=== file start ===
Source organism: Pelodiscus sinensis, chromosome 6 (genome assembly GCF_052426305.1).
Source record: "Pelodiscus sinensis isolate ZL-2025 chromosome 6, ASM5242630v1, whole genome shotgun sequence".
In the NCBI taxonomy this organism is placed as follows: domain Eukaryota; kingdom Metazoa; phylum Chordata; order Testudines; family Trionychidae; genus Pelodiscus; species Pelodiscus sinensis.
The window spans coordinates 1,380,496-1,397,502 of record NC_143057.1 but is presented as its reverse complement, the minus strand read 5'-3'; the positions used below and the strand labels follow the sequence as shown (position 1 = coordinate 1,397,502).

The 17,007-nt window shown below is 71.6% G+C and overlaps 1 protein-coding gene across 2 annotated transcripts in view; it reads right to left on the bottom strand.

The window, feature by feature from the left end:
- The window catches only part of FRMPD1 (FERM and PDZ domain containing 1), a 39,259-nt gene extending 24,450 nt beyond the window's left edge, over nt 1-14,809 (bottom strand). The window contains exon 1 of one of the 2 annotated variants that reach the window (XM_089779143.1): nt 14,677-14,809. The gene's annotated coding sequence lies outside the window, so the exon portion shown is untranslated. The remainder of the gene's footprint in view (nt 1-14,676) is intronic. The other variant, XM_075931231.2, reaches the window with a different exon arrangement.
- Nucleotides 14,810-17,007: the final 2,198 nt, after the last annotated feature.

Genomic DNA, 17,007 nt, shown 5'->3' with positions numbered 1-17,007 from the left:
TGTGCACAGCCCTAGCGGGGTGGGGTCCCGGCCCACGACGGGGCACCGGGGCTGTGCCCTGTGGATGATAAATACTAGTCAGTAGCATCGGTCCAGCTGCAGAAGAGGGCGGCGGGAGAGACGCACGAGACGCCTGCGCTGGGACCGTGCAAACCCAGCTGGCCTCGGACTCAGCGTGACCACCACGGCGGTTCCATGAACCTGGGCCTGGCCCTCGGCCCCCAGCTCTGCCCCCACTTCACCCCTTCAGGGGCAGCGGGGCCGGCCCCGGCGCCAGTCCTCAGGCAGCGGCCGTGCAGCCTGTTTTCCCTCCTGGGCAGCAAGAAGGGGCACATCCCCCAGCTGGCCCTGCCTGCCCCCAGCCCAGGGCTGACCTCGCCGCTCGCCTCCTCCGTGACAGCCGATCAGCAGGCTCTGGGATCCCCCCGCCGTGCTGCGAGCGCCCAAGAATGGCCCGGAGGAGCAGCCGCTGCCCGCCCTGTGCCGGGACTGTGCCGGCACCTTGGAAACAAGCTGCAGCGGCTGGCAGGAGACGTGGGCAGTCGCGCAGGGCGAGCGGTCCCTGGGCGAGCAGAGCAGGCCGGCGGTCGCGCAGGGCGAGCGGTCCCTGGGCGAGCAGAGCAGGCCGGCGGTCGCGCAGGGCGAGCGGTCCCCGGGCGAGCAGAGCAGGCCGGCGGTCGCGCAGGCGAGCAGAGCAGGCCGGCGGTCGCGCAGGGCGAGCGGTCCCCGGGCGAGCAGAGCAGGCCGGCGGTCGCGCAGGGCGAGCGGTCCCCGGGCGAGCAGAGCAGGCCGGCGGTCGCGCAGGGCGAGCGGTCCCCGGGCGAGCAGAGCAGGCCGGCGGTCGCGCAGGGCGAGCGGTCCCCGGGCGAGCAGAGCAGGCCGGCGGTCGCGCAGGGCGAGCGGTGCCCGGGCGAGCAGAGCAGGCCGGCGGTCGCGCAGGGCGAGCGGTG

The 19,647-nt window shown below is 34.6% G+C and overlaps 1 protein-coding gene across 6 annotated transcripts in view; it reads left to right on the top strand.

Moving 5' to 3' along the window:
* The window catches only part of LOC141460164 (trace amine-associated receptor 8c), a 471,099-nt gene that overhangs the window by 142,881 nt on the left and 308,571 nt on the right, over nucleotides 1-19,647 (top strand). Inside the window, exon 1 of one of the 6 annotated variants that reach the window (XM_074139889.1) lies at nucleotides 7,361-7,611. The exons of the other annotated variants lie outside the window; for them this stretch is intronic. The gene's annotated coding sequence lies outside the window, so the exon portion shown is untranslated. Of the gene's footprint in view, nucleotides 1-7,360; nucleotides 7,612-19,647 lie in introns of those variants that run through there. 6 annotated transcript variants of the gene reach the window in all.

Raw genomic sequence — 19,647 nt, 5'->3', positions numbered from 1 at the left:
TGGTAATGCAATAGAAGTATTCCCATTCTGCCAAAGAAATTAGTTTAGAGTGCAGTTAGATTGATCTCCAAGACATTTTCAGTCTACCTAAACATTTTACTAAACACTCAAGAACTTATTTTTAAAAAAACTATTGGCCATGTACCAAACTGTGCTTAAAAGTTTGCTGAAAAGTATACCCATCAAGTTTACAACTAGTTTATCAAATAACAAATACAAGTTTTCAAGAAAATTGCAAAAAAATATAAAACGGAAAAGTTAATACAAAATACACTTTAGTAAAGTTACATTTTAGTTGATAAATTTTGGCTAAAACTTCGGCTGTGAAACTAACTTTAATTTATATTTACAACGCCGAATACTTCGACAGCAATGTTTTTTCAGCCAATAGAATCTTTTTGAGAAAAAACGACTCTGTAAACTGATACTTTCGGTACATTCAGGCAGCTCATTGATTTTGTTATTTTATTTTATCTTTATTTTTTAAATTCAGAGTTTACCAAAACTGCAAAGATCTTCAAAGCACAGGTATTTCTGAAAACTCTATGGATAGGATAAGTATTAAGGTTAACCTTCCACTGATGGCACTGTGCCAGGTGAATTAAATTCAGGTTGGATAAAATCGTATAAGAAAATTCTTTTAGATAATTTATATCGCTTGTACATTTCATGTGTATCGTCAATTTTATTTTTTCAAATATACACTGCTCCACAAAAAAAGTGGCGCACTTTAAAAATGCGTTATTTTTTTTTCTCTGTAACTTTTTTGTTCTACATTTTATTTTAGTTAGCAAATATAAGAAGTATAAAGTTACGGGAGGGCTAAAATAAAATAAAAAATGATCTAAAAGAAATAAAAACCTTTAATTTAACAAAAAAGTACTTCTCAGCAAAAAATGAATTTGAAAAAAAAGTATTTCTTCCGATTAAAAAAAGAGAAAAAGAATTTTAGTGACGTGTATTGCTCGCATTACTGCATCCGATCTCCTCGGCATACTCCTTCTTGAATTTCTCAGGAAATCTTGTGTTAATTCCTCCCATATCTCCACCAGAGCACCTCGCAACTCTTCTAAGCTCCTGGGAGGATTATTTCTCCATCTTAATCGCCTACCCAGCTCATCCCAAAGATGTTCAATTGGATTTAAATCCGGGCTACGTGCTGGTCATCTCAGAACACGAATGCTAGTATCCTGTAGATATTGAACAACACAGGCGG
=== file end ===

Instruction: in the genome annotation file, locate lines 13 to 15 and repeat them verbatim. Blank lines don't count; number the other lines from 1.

* The window catches only part of LOC141460164 (trace amine-associated receptor 8c), a 471,099-nt gene that overhangs the window by 142,881 nt on the left and 308,571 nt on the right, over nucleotides 1-19,647 (top strand). Inside the window, exon 1 of one of the 6 annotated variants that reach the window (XM_074139889.1) lies at nucleotides 7,361-7,611. The exons of the other annotated variants lie outside the window; for them this stretch is intronic. The gene's annotated coding sequence lies outside the window, so the exon portion shown is untranslated. Of the gene's footprint in view, nucleotides 1-7,360; nucleotides 7,612-19,647 lie in introns of those variants that run through there. 6 annotated transcript variants of the gene reach the window in all.

Raw genomic sequence — 19,647 nt, 5'->3', positions numbered from 1 at the left:
TGGTAATGCAATAGAAGTATTCCCATTCTGCCAAAGAAATTAGTTTAGAGTGCAGTTAGATTGATCTCCAAGACATTTTCAGTCTACCTAAACATTTTACTAAACACTCAAGAACTTATTTTTAAAAAAACTATTGGCCATGTACCAAACTGTGCTTAAAAGTTTGCTGAAAAGTATACCCATCAAGTTTACAACTAGTTTATCAAATAACAAATACAAGTTTTCAAGAAAATTGCAAAAAAATATAAAACGGAAAAGTTAATACAAAATACACTTTAGTAAAGTTACATTTTAGTTGATAAATTTTGGCTAAAACTTCGGCTGTGAAACTAACTTTAATTTATATTTACAACGCCGAATACTTCGACAGCAATGTTTTTTCAGCCAATAGAATCTTTTTGAGAAAAAACGACTCTGTAAACTGATACTTTCGGTACATTCAGGCAGCTCATTGATTTTGTTATTTTATTTTATCTTTATTTTTTAAATTCAGAGTTTACCAAAACTGCAAAGATCTTCAAAGCACAGGTATTTCTGAAAACTCTATGGATAGGATAAGTATTAAGGTTAACCTTCCACTGATGGCACTGTGCCAGGTGAATTAAATTCAGGTTGGATAAAATCGTATAAGAAAATTCTTTTAGATAATTTATATCGCTTGTACATTTCATGTGTATCGTCAATTTTATTTTTTCAAATATACACTGCTCCACAAAAAAAGTGGCGCACTTTAAAAATGCGTTATTTTTTTTTCTCTGTAACTTTTTTGTTCTACATTTTATTTTAGTTAGCAAATATAAGAAGTATAAAGTTACGGGAGGGCTAAAATAAAATAAAAAATGATCTAAAAGAAATAAAAACCTTTAATTTAACAAAAAAGTACTTCTCAGCAAAAAATGAATTTGAAAAAAAAGTATTTCTTCCGATTAAAAAAAGAGAAAAAGAATTTTAGTGACGTGTATTGCTCGCATTACTGCATCCGATCTCCTCGGCATACTCCTTCTTGAATTTCTCAGGAAATCTTGTGTTAATTCCTCCCATATCTCCACCAGAGCACCTCGCAACTCTTCTAAGCTCCTGGGAGGATTATTTCTCCATCTTAATCGCCTACCCAGCTCATCCCAAAGATGTTCAATTGGATTTAAATCCGGGCTACGTGCTGGTCATCTCAGAACACGAATGCTAGTATCCTGTAGATATTGAACAACACAGGCGG